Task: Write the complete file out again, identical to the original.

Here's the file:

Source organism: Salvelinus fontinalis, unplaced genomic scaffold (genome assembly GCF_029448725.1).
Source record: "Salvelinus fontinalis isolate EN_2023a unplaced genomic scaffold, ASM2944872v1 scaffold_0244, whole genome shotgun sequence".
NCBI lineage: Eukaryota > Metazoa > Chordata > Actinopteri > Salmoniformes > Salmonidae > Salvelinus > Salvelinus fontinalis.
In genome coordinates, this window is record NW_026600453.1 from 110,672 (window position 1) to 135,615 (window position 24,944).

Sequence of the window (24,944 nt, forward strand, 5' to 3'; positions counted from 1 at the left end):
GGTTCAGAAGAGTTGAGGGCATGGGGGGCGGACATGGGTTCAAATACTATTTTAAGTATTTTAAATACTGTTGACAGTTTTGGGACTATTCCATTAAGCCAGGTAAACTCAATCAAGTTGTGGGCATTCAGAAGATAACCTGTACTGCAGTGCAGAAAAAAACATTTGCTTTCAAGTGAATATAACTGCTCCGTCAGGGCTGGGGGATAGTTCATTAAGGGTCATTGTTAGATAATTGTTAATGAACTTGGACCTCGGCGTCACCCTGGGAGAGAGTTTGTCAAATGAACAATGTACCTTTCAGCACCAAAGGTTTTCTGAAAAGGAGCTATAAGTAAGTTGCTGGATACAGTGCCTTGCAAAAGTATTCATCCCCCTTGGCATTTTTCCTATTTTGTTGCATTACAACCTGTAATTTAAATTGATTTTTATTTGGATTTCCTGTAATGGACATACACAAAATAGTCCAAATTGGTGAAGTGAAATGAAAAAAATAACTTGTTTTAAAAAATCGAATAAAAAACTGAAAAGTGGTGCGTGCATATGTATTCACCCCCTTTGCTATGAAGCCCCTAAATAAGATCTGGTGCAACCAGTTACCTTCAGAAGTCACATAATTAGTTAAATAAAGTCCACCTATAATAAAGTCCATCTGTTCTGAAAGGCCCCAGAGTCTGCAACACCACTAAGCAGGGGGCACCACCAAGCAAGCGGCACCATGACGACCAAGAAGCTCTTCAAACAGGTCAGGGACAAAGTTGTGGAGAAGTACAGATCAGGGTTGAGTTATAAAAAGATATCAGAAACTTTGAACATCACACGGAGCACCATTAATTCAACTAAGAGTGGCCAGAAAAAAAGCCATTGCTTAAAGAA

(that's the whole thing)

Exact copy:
Source organism: Salvelinus fontinalis, unplaced genomic scaffold (genome assembly GCF_029448725.1).
Source record: "Salvelinus fontinalis isolate EN_2023a unplaced genomic scaffold, ASM2944872v1 scaffold_0244, whole genome shotgun sequence".
NCBI lineage: Eukaryota > Metazoa > Chordata > Actinopteri > Salmoniformes > Salmonidae > Salvelinus > Salvelinus fontinalis.
In genome coordinates, this window is record NW_026600453.1 from 110,672 (window position 1) to 135,615 (window position 24,944).

Sequence of the window (24,944 nt, forward strand, 5' to 3'; positions counted from 1 at the left end):
GGTTCAGAAGAGTTGAGGGCATGGGGGGCGGACATGGGTTCAAATACTATTTTAAGTATTTTAAATACTGTTGACAGTTTTGGGACTATTCCATTAAGCCAGGTAAACTCAATCAAGTTGTGGGCATTCAGAAGATAACCTGTACTGCAGTGCAGAAAAAAACATTTGCTTTCAAGTGAATATAACTGCTCCGTCAGGGCTGGGGGATAGTTCATTAAGGGTCATTGTTAGATAATTGTTAATGAACTTGGACCTCGGCGTCACCCTGGGAGAGAGTTTGTCAAATGAACAATGTACCTTTCAGCACCAAAGGTTTTCTGAAAAGGAGCTATAAGTAAGTTGCTGGATACAGTGCCTTGCAAAAGTATTCATCCCCCTTGGCATTTTTCCTATTTTGTTGCATTACAACCTGTAATTTAAATTGATTTTTATTTGGATTTCCTGTAATGGACATACACAAAATAGTCCAAATTGGTGAAGTGAAATGAAAAAAATAACTTGTTTTAAAAAATCGAATAAAAAACTGAAAAGTGGTGCGTGCATATGTATTCACCCCCTTTGCTATGAAGCCCCTAAATAAGATCTGGTGCAACCAGTTACCTTCAGAAGTCACATAATTAGTTAAATAAAGTCCACCTATAATAAAGTCCATCTGTTCTGAAAGGCCCCAGAGTCTGCAACACCACTAAGCAGGGGGCACCACCAAGCAAGCGGCACCATGACGACCAAGAAGCTCTTCAAACAGGTCAGGGACAAAGTTGTGGAGAAGTACAGATCAGGGTTGAGTTATAAAAAGATATCAGAAACTTTGAACATCACACGGAGCACCATTAATTCAACTAAGAGTGGCCAGAAAAAAAGCCATTGCTTAAAGAA